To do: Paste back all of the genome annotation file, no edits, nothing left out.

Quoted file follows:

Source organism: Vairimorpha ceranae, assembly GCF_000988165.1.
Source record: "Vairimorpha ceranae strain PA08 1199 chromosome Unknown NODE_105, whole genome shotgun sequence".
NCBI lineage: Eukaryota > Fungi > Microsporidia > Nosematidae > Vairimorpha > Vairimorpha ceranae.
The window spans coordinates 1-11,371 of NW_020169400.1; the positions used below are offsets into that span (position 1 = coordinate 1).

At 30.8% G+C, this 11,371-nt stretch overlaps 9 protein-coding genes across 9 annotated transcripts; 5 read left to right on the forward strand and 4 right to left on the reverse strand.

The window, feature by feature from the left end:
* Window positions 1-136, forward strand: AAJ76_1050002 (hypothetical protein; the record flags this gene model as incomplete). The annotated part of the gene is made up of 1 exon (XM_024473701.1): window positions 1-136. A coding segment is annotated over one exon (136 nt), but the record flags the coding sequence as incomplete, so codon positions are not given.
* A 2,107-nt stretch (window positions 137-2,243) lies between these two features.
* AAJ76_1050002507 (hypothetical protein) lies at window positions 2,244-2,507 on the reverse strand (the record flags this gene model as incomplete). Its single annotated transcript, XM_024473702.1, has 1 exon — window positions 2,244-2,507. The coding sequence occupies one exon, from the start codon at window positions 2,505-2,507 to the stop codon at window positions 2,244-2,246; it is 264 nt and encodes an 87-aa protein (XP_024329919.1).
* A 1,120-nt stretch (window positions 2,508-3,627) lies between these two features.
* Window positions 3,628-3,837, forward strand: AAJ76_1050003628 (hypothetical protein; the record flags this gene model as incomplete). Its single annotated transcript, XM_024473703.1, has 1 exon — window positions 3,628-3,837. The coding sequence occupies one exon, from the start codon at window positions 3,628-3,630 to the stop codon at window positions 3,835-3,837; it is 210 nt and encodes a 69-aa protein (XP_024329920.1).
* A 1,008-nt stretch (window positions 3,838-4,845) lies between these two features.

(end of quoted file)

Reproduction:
Source organism: Vairimorpha ceranae, assembly GCF_000988165.1.
Source record: "Vairimorpha ceranae strain PA08 1199 chromosome Unknown NODE_105, whole genome shotgun sequence".
NCBI lineage: Eukaryota > Fungi > Microsporidia > Nosematidae > Vairimorpha > Vairimorpha ceranae.
The window spans coordinates 1-11,371 of NW_020169400.1; the positions used below are offsets into that span (position 1 = coordinate 1).

At 30.8% G+C, this 11,371-nt stretch overlaps 9 protein-coding genes across 9 annotated transcripts; 5 read left to right on the forward strand and 4 right to left on the reverse strand.

The window, feature by feature from the left end:
* Window positions 1-136, forward strand: AAJ76_1050002 (hypothetical protein; the record flags this gene model as incomplete). The annotated part of the gene is made up of 1 exon (XM_024473701.1): window positions 1-136. A coding segment is annotated over one exon (136 nt), but the record flags the coding sequence as incomplete, so codon positions are not given.
* A 2,107-nt stretch (window positions 137-2,243) lies between these two features.
* AAJ76_1050002507 (hypothetical protein) lies at window positions 2,244-2,507 on the reverse strand (the record flags this gene model as incomplete). Its single annotated transcript, XM_024473702.1, has 1 exon — window positions 2,244-2,507. The coding sequence occupies one exon, from the start codon at window positions 2,505-2,507 to the stop codon at window positions 2,244-2,246; it is 264 nt and encodes an 87-aa protein (XP_024329919.1).
* A 1,120-nt stretch (window positions 2,508-3,627) lies between these two features.
* Window positions 3,628-3,837, forward strand: AAJ76_1050003628 (hypothetical protein; the record flags this gene model as incomplete). Its single annotated transcript, XM_024473703.1, has 1 exon — window positions 3,628-3,837. The coding sequence occupies one exon, from the start codon at window positions 3,628-3,630 to the stop codon at window positions 3,835-3,837; it is 210 nt and encodes a 69-aa protein (XP_024329920.1).
* A 1,008-nt stretch (window positions 3,838-4,845) lies between these two features.